We are rapidly approaching the midpoint of Lent, so this article will give advice on how giving up your favourite sweet treats can benefit your body and mind.
Lent is a period of 40 days during which Christians remember the events leading up to and including the death of Jesus Christ – named after an old English word meaning ‘lengthen’.
Christians see Lent as a time for prayer and penance, but non church-goers can also participate in the practice, and most people will be cutting down on sweets, takeaways and bad habits.
Here are some top pieces of advice on how to cut down sugar in the time of Lent, from Holly Zoccolan, Nutritional Health Coach & Founder of The Health Zoc.
She said: “Reducing your sugar intake helps with consistent energy levels throughout the day.
“This is because it reduces blood sugar spikes and helps to reduce the risk of type 2 diabetes and obesity.
“Having a balanced blood sugar level can help lower weight, reduce food cravings and help to maintain a healthy metabolism.
“Instead of eating simple carbohydrates such as flour and sugar, we want to ensure that we are keeping our blood sugar levels balanced by eating healthy meals which help keep our blood sugar levels in check and prevent excess weight gain, fatigue and brain fog.
“Simple carbohydrates are composed of various forms of sugar, such as glucose, fructose, and fruit sugar. Since they can be easily metabolised, they are most likely to cause an insulin spike.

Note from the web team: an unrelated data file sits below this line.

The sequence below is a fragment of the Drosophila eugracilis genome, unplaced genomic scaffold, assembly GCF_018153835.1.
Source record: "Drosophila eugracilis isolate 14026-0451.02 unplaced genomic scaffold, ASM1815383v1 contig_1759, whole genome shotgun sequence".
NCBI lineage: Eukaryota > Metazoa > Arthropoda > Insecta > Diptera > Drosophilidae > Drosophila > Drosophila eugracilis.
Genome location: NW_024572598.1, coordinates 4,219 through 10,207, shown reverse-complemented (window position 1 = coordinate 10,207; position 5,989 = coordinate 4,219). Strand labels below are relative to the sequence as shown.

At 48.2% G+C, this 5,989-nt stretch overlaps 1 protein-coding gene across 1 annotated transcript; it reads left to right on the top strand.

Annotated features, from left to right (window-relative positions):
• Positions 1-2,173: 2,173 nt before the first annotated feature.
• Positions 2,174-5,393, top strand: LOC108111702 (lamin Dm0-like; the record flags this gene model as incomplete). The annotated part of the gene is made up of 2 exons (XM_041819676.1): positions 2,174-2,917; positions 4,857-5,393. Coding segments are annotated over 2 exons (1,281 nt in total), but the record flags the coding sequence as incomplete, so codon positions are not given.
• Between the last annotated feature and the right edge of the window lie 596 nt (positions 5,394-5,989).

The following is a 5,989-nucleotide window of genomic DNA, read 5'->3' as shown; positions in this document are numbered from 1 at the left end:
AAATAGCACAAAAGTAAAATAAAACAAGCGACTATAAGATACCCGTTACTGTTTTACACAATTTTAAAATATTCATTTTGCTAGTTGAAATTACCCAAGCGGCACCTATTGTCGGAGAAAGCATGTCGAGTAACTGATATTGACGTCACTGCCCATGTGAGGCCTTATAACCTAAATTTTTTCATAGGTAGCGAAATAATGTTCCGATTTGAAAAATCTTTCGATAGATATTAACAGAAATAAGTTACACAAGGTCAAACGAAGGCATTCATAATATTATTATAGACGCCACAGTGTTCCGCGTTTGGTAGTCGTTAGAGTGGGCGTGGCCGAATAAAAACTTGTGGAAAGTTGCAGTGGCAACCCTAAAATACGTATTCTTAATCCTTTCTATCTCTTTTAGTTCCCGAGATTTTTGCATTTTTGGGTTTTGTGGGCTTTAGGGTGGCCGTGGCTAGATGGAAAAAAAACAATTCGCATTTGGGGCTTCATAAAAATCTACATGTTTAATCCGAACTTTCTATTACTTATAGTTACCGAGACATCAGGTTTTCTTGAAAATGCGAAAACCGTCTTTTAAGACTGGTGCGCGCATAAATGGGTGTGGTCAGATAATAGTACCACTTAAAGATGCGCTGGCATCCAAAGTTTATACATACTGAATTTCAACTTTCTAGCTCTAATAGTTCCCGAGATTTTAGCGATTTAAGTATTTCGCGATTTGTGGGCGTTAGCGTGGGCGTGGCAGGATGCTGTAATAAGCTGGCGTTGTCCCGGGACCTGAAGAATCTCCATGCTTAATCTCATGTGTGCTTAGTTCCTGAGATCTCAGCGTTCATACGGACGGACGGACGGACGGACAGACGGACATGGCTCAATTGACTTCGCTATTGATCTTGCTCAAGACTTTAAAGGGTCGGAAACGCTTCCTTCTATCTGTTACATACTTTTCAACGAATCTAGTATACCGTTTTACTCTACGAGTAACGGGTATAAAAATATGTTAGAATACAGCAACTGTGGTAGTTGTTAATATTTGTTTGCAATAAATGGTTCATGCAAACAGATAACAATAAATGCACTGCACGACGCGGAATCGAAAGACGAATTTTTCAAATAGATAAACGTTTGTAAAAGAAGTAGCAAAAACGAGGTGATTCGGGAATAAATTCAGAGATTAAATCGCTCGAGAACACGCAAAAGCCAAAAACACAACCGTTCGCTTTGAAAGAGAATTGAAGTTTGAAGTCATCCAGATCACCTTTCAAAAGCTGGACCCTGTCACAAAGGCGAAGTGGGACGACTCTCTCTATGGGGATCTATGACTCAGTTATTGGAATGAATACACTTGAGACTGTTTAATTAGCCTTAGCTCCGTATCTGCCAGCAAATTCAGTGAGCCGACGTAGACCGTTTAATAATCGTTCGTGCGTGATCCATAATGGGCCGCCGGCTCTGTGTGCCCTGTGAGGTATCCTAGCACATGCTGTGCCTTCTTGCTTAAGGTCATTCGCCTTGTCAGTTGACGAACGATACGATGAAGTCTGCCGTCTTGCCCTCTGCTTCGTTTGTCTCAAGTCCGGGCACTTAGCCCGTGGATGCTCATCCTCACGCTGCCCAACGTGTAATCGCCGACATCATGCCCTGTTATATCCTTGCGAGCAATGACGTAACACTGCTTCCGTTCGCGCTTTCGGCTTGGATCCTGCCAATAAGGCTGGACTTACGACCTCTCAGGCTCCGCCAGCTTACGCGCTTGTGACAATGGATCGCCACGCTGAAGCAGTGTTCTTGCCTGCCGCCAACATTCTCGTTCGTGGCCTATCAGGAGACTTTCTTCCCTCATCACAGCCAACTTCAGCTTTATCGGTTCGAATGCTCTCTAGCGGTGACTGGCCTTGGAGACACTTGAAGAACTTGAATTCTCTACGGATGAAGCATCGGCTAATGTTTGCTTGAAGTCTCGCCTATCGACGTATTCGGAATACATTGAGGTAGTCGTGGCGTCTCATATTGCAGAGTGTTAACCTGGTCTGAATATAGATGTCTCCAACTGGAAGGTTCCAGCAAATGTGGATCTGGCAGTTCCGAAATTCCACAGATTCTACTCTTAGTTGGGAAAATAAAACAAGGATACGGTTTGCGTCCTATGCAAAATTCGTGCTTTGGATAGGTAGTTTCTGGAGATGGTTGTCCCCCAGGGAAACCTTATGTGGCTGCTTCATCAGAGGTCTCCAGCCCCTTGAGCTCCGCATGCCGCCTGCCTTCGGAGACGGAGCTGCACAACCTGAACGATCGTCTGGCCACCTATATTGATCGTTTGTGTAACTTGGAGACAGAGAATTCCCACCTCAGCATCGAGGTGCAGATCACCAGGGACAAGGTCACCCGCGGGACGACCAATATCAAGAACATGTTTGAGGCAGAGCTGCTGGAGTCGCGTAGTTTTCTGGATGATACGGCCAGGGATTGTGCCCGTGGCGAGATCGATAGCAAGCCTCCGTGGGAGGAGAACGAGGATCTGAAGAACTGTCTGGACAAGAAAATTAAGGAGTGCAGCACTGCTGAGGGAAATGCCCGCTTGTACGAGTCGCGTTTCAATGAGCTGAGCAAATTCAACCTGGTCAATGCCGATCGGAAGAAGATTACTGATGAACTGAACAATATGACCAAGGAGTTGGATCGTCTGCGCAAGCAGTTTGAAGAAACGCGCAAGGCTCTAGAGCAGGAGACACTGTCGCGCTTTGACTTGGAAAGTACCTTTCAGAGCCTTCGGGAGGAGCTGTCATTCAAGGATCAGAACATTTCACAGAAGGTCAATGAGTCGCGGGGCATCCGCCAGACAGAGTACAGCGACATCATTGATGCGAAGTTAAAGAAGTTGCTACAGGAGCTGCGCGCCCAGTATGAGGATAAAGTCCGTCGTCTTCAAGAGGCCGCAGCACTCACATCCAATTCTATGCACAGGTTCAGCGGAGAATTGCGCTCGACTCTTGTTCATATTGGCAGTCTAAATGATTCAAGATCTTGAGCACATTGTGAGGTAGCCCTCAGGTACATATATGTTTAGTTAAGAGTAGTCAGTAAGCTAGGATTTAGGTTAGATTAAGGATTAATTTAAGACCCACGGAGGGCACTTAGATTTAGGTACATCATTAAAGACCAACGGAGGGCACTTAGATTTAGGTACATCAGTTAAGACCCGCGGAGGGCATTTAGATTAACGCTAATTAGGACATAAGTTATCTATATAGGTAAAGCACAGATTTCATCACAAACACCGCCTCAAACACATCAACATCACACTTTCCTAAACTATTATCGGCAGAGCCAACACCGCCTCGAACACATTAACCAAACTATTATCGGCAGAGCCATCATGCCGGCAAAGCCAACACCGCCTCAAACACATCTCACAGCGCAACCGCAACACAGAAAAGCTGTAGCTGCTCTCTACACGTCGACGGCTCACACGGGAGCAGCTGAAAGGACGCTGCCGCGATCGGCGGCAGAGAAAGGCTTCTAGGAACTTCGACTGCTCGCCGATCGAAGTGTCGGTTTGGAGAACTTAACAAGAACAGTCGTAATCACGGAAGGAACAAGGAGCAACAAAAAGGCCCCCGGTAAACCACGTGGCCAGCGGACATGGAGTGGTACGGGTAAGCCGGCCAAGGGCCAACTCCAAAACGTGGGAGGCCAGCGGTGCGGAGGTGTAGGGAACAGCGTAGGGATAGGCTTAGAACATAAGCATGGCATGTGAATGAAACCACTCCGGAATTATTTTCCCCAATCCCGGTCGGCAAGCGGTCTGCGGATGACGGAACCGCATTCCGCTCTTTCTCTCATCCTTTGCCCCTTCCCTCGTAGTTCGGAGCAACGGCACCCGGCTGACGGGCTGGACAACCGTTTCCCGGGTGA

“This is why we want to be eating a balanced plate at every meal which includes protein, fats and fibre, as well as complex carbohydrates, to avoid a blood sugar spike and crash.
“It’s important to be aware of where hidden sugars sit, especially liquid sugar!
“For example, processed foods. There is often high sugar content in processed foods like bread, ketchup, soups, salad dressing, canned fruit, peanut butter.
“Another example is fat free foods, where sugar is added to replace the flavour that is lost when the fat is removed.
“The simplest way to stabilise your blood sugar within the normal range is to eat fat, protein, fibre and complex carbohydrates with each meal.
“Fat has less of an impact on blood sugar levels than carbohydrates and can help with satiety, too. When fats are eaten with a meal, they slow down the absorption of the meal which helps with blood sugar spikes.
“Protein helps to keep our blood sugar levels slow and steady, as well as making our stomachs fuller for longer.
“Eating protein as part of a meal therefore helps with blood sugar regulation and again helps to avoid a blood sugar spike.”
We hope these tips help you on your journey this Lent, and that you successfully look after your own body and mind.